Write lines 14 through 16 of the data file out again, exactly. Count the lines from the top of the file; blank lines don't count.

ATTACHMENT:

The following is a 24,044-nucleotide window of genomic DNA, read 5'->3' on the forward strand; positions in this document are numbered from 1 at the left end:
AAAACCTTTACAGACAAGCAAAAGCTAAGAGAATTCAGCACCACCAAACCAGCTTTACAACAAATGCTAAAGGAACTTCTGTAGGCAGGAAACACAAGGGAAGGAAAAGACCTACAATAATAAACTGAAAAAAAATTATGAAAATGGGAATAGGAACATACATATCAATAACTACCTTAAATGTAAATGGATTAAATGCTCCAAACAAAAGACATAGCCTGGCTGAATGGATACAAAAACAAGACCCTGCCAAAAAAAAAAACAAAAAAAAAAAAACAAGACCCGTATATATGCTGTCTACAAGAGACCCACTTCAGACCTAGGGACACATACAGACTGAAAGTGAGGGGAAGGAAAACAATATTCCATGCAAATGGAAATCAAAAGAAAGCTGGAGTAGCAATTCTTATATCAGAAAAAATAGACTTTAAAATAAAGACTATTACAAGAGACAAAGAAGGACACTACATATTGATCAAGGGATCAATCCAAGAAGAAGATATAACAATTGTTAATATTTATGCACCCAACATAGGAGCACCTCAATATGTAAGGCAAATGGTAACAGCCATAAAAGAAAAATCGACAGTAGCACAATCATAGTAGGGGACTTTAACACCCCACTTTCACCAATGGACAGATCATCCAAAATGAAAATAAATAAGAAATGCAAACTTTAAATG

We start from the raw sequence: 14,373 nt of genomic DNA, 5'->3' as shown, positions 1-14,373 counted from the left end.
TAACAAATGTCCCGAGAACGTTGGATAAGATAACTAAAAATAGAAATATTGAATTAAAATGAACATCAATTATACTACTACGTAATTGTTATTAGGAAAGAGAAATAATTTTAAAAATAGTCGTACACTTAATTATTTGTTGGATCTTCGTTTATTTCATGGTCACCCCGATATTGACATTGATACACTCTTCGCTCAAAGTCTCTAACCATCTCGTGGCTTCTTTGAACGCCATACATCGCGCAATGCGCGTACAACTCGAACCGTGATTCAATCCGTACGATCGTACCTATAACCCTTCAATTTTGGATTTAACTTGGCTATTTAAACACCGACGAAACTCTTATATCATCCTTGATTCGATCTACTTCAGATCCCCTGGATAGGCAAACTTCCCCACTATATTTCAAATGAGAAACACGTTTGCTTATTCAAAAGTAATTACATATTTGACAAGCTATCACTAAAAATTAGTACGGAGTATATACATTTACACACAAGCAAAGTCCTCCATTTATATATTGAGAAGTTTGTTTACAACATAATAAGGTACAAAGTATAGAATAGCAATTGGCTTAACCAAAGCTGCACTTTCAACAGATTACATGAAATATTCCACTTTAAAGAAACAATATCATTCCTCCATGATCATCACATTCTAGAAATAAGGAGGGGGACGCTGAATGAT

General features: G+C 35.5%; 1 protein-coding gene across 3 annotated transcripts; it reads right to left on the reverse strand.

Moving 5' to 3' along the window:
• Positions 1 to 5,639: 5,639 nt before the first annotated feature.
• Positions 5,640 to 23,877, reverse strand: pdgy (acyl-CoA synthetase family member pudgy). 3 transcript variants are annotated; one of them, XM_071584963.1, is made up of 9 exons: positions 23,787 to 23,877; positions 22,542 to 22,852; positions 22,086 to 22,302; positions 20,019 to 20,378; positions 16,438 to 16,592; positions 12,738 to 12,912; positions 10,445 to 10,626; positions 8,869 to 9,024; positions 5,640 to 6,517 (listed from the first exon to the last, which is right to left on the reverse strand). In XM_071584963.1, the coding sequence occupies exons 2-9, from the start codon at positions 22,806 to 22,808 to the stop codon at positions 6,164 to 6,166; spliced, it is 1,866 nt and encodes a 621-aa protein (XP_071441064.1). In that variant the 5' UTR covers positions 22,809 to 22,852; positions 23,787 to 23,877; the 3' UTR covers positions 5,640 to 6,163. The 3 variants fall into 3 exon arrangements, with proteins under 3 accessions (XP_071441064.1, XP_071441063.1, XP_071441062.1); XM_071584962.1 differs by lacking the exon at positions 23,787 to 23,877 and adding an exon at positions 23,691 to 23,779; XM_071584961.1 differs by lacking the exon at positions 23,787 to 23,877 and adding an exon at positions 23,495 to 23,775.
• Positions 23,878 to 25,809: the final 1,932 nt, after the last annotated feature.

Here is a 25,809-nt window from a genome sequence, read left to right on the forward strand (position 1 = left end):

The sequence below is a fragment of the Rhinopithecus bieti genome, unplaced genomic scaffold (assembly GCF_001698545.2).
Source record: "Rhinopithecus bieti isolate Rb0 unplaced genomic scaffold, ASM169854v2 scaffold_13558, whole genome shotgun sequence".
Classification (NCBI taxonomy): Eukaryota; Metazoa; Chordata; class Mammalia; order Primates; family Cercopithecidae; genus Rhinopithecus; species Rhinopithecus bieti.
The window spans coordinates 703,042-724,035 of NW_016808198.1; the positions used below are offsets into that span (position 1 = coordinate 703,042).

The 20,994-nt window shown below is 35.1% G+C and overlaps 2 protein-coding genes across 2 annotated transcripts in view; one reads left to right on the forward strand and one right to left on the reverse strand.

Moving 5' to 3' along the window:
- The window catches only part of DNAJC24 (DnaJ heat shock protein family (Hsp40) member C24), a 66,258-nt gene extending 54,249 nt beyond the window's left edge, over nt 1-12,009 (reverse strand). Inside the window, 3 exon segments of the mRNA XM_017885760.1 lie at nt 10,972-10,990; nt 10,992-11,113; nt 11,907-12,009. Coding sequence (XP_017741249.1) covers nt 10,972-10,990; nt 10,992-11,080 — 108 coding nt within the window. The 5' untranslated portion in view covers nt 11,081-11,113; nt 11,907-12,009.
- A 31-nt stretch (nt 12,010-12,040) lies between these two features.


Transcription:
The window spans coordinates 703,042-724,035 of NW_016808198.1; the positions used below are offsets into that span (position 1 = coordinate 703,042).

The 20,994-nt window shown below is 35.1% G+C and overlaps 2 protein-coding genes across 2 annotated transcripts in view; one reads left to right on the forward strand and one right to left on the reverse strand.

Moving 5' to 3' along the window: